Thursday, April 14, 2011

Fade the Banks: BofA, JP Morgan, Citi, Goldman Sachs Under Scrutiny

We found significant deficiencies that represent not only unsafe and unsound practices, but a breakdown in way customers are treated...

That was the statement made by acting Comptroller of the Currency John Walsh in regards to the Consent Order directed at the nation's sixteen largest banks, issued by his and other regulatory agencies yesterday.

Initial reaction was that the ruling was more a wrist-slapping by the regulators, but Walsh came out in its defense, as did others, such as FDIC's Sheila Bair.

The order includes provisions for the banks to undertake a complete review of their foreclosure practices and rectify any errors that may have affected consumers negatively. Additionally, the banks are instructed to pursue a “comprehensive, independent review” of their foreclosures from 2009 and 2010, institute a system for a single contact person for each foreclosure or mortgage modification action. The agencies - which include the Federal Reserve and the Office of Thrift Supervision - will closely monitor the banks' progress, look more closely at their practices and determine appropriate fines for each firm.

These actions, apart from the voluminous litigation already begun and sure to follow, plus the conclusion of 50 state attorneys general is likely to cost the banks a good deal of time, effort and money. When all is said and done, revealing their openly fraudulent practices and procedures will have two major effects: 1) they will not be so prone to play fast and loose with mortgage money, and 2) housing loans will become even more difficult to get.

On the surface these outcomes may be more of a detriment to recovery in the housing market, but homes will at least become more affordable. Making it difficult to qualify for a loan, the cost of residential housing will fall accordingly until some balance is achieved in the market. After that, homeowners can begin going after tax assessments and "fair value" assessments which are now likely more than 40% too high in many hard-impacted communities.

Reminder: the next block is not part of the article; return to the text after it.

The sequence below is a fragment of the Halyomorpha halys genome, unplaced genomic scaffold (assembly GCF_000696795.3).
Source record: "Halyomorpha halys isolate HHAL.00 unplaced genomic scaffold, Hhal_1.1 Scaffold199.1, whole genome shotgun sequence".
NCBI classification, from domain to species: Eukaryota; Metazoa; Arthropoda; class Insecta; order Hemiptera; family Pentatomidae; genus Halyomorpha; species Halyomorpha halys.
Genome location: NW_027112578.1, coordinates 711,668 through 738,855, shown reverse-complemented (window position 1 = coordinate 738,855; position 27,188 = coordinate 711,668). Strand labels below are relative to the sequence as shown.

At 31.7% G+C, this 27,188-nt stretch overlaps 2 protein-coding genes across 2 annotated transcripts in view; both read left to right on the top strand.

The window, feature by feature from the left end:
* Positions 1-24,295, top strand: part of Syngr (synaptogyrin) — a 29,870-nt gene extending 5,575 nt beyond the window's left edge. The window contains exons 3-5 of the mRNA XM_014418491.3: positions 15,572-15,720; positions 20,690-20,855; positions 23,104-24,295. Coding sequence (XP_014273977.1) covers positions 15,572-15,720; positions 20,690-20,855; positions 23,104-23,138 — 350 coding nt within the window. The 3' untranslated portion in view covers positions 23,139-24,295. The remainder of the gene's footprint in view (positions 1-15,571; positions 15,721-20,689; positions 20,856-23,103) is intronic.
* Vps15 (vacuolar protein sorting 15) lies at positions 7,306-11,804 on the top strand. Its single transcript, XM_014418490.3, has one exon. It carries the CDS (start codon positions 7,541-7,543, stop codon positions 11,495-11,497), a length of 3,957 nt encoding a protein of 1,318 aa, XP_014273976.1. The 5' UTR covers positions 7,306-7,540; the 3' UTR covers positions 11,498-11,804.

While the process will be riddled with starts and stops, the long-range outcome should be more affordable housing for lower and middle class people, without onerous tax implications. we may be turning a corner after all.

One other note of interest in terms of bank-hating worldwide was Senator Carl Levin's well-directed attack on Goldman Sachs today:
The Senator says he wants the Justice Department and the Securities and Exchange Commission to examine whether Goldman Sachs violated the law by misleading clients who bought collateralized debt obligations without knowing the firm was betting they would fall in value.

Levin believes that not only did Goldman Sachs' executives delude their clients and break their fiduciary trust, but also lied to congress when brought in front of the Financial Inquiry panel.

Heck, as our link confirms, even FoxNews is pushing this agenda forward, but it remains to be seen if Attorney General Eric Holder will come out of hiding and actually pursue prosecution. If not, maybe it's time to indict the AG himself, because Levin and other members of congress have rightly identified Goldman Sachs and their brethren in the "big banking" world as the criminals who caused the financial meltdown of 2008 and sank the economy.

Watch Senator Levin tear into Goldman Sachs' Daniel Sparks:

Wall Street's reaction to this background noise was all-too-typical behavior by the very same banks that have grown in size over the past 2 1/2 years: they turned a perfectly plausible market downturn into marginal gains. The Dow was down 107 points before the pimps and pumpers jacked it up to a 14 point gain by the closing bell.